Wright’s Killer Track

In the mind of Edgar Wright, music and movies go hand in hand. The British writer/director has become one of film’s culture most adored auteurs not only for his clever writing, creative comedic directing, and unabashed love for pop culture, but his incredible detail combining the action of scenes with the pumping energy of music. Everything from police paperwork to beating up an elderly zombie can be made special with the right music in Wright’s mind. So of course, an action movie about a getaway driver who only functions by listening to music constantly would be Wright’s passion project for the last 20 years. Most of the high points of his movies have been the musical montages that act as lively interludes to keep scenes going, like mini-music videos that cap off plot points. So why not make a nearly-two hour music video?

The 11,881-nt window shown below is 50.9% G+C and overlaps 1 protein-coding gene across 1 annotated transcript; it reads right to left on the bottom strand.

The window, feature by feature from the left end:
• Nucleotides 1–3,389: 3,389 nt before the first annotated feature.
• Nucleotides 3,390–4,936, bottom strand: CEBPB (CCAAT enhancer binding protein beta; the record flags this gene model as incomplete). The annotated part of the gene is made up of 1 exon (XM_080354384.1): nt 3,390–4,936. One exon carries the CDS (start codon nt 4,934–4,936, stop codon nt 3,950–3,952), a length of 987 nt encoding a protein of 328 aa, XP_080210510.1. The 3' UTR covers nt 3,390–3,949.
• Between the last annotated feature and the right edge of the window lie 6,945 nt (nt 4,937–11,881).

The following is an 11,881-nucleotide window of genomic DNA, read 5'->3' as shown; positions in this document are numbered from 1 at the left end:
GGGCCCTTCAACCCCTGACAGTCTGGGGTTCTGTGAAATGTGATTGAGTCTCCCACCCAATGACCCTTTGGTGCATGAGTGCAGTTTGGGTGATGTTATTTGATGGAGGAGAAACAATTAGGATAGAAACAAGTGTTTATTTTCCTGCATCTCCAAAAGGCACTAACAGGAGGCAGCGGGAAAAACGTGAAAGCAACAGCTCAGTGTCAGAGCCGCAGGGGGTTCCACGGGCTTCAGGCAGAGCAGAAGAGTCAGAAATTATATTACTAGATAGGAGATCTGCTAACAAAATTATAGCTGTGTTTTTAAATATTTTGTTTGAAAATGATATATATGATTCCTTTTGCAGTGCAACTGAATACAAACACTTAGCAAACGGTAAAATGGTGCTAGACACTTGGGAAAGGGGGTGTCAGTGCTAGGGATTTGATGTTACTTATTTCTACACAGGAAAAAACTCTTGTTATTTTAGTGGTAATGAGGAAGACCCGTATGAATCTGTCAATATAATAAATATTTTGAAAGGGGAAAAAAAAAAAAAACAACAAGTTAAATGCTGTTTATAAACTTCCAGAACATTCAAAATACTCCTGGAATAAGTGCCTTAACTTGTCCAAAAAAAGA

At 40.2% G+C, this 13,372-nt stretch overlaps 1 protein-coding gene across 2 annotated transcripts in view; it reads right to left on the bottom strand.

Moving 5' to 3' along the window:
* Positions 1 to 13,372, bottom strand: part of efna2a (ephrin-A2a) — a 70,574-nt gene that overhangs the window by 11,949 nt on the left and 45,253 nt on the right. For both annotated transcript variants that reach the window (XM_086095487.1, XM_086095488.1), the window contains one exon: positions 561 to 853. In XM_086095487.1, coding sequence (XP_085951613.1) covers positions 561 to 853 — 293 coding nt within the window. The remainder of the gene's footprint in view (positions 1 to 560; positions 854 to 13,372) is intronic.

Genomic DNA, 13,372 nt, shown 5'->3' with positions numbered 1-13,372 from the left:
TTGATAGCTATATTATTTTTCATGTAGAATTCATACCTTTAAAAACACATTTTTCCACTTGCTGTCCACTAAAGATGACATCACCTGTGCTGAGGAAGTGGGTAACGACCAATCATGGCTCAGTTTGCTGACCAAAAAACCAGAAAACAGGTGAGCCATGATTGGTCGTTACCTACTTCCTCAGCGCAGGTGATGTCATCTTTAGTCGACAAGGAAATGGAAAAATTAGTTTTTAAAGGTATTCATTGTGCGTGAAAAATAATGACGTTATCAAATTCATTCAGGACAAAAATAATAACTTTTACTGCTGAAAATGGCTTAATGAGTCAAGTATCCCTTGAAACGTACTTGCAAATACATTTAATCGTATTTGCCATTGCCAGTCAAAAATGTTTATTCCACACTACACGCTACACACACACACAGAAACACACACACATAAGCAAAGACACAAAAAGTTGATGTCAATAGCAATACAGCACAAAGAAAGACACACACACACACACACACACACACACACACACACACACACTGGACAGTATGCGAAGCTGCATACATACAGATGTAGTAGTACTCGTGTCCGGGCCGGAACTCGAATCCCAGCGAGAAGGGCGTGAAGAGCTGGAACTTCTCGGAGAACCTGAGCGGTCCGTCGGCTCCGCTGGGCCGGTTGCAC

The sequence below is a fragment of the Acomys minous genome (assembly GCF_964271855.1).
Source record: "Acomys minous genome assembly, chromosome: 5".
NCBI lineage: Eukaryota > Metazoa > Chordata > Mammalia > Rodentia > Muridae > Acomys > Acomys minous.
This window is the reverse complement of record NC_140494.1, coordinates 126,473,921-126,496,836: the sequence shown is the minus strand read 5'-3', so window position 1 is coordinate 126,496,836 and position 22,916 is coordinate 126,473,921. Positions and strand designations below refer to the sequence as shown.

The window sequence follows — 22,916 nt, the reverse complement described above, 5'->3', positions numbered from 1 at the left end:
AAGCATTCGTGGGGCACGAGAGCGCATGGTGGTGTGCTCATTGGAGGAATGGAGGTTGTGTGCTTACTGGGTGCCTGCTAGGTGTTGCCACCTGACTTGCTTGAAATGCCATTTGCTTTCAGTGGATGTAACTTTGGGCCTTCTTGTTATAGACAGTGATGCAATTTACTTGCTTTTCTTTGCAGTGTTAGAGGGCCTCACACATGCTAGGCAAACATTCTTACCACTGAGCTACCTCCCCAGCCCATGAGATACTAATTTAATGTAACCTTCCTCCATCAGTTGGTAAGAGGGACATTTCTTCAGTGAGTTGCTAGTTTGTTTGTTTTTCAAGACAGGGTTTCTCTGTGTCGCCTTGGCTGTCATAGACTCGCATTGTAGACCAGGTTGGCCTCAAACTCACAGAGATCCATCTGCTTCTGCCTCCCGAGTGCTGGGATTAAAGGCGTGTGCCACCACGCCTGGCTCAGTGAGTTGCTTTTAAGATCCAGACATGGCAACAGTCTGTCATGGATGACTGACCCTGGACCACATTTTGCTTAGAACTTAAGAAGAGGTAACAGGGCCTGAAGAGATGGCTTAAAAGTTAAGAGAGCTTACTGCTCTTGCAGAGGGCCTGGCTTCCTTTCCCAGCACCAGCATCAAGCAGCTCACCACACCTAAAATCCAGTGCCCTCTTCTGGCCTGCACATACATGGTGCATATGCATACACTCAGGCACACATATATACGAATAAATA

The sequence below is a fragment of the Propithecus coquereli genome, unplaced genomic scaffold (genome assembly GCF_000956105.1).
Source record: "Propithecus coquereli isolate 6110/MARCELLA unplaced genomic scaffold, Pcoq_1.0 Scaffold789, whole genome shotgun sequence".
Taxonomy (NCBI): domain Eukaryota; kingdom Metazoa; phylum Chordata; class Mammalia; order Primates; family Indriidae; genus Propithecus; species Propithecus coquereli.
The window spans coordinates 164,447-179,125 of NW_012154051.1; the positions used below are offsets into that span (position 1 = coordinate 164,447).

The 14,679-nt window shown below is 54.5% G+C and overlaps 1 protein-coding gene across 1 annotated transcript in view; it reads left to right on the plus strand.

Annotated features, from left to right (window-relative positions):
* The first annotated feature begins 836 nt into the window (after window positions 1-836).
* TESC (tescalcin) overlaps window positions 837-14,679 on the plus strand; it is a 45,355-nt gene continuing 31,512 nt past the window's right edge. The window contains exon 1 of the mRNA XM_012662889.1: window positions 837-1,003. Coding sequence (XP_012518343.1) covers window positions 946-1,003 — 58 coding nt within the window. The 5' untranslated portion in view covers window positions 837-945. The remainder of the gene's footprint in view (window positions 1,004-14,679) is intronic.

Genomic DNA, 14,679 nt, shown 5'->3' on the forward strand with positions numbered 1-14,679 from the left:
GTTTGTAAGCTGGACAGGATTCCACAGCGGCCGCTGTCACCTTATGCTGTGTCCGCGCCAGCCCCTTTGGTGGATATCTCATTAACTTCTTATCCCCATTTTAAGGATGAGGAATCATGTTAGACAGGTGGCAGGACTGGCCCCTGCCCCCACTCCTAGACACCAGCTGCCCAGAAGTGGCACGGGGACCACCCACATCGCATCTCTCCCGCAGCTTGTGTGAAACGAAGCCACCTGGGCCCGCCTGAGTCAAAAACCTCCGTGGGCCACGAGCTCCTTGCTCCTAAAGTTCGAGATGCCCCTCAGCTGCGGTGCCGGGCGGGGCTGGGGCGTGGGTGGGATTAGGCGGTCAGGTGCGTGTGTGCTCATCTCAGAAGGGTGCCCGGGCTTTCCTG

Baby Driver, Wright’s first feature in four years, takes place on the streets of Atlanta and opens with an excitable young man jamming out to The Jon Spencer Blues Explosion in a suped-up Subaru. Don’t be fooled by the fresh-faced exuberance of Baby (Ansel Elgort), as he’s merely waiting for his crew to run out of the local bank with the loot and drive them through the streets at breakneck speed. His secret weapon: the tinnitus in his ears forces him to listen to music constantly to drown out any high-pitched ringing, but also makes him incredibly proficient at drifting between cop cars and maneuvering through traffic. This makes him the lucky charm of Doc (Kevin Spacey), a local crime boss Baby owes a major debt to. While he’s worked many jobs with Doc’s crew, ranging from the eternally romantic Buddy (Jon Hamm) and Darling (Eiza Gonzalez) to the hair-triggered nutjob Bats (Jamie Foxx), Baby finds something more when he falls in love with the angel-voiced waitress, Debora (Lily James). But just because Baby wants out of the game doesn’t mean Baby gets to walk away from the game.